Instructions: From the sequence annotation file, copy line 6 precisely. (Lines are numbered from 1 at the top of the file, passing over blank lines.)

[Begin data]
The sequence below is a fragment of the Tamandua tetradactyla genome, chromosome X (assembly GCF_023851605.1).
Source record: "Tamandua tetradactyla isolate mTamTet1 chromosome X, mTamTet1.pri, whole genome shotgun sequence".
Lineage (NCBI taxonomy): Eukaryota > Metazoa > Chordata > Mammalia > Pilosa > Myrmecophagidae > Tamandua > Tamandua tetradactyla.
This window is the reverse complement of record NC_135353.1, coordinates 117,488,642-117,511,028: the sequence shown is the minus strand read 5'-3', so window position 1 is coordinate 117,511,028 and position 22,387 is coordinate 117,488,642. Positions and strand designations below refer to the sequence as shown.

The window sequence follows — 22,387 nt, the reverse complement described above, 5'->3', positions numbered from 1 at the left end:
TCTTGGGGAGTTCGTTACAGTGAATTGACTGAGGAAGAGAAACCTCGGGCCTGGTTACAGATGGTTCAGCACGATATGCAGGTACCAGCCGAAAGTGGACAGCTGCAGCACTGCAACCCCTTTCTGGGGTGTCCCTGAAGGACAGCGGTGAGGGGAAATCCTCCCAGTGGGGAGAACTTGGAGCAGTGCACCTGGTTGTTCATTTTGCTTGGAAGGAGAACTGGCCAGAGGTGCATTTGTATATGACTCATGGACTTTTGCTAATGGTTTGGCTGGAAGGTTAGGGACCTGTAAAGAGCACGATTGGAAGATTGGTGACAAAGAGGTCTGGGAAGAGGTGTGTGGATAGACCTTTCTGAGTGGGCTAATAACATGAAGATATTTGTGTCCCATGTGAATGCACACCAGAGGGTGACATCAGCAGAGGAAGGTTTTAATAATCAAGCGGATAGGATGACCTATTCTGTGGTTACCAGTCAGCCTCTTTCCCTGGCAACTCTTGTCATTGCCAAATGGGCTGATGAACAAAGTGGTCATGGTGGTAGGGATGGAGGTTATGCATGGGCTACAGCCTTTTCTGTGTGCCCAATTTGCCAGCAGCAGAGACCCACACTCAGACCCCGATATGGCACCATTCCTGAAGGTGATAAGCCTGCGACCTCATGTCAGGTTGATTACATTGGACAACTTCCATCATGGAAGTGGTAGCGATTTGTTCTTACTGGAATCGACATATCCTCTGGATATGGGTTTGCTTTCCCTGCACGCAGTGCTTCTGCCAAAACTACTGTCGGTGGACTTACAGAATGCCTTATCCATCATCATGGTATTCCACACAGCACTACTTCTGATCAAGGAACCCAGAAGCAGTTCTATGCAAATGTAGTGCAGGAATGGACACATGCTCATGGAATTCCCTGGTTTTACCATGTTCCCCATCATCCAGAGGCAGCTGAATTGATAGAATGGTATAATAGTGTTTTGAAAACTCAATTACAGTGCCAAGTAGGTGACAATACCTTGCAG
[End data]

TCTTGGGGAGTTCGTTACAGTGAATTGACTGAGGAAGAGAAACCTCGGGCCTGGTTACAGATGGTTCAGCACGATATGCAGGTACCAGCCGAAAGTGGACAGCTGCAGCACTGCAACCCCTTTCTGGGGTGTCCCTGAAGGACAGCGGTGAGGGGAAATCCTCCCAGTGGGGAGAACTTGGAGCAGTGCACCTGGTTGTTCATTTTGCTTGGAAGGAGAACTGGCCAGAGGTGCATTTGTATATGACTCATGGACTTTTGCTAATGGTTTGGCTGGAAGGTTAGGGACCTGTAAAGAGCACGATTGGAAGATTGGTGACAAAGAGGTCTGGGAAGAGGTGTGTGGATAGACCTTTCTGAGTGGGCTAATAACATGAAGATATTTGTGTCCCATGTGAATGCACACCAGAGGGTGACATCAGCAGAGGAAGGTTTTAATAATCAAGCGGATAGGATGACCTATTCTGTGGTTACCAGTCAGCCTCTTTCCCTGGCAACTCTTGTCATTGCCAAATGGGCTGATGAACAAAGTGGTCATGGTGGTAGGGATGGAGGTTATGCATGGGCTACAGCCTTTTCTGTGTGCCCAATTTGCCAGCAGCAGAGACCCACACTCAGACCCCGATATGGCACCATTCCTGAAGGTGATAAGCCTGCGACCTCATGTCAGGTTGATTACATTGGACAACTTCCATCATGGAAGTGGTAGCGATTTGTTCTTACTGGAATCGACATATCCTCTGGATATGGGTTTGCTTTCCCTGCACGCAGTGCTTCTGCCAAAACTACTGTCGGTGGACTTACAGAATGCCTTATCCATCATCATGGTATTCCACACAGCACTACTTCTGATCAAGGAACCCAGAAGCAGTTCTATGCAAATGTAGTGCAGGAATGGACACATGCTCATGGAATTCCCTGGTTTTACCATGTTCCCCATCATCCAGAGGCAGCTGAATTGATAGAATGGTATAATAGTGTTTTGAAAACTCAATTACAGTGCCAAGTAGGTGACAATACCTTGCAG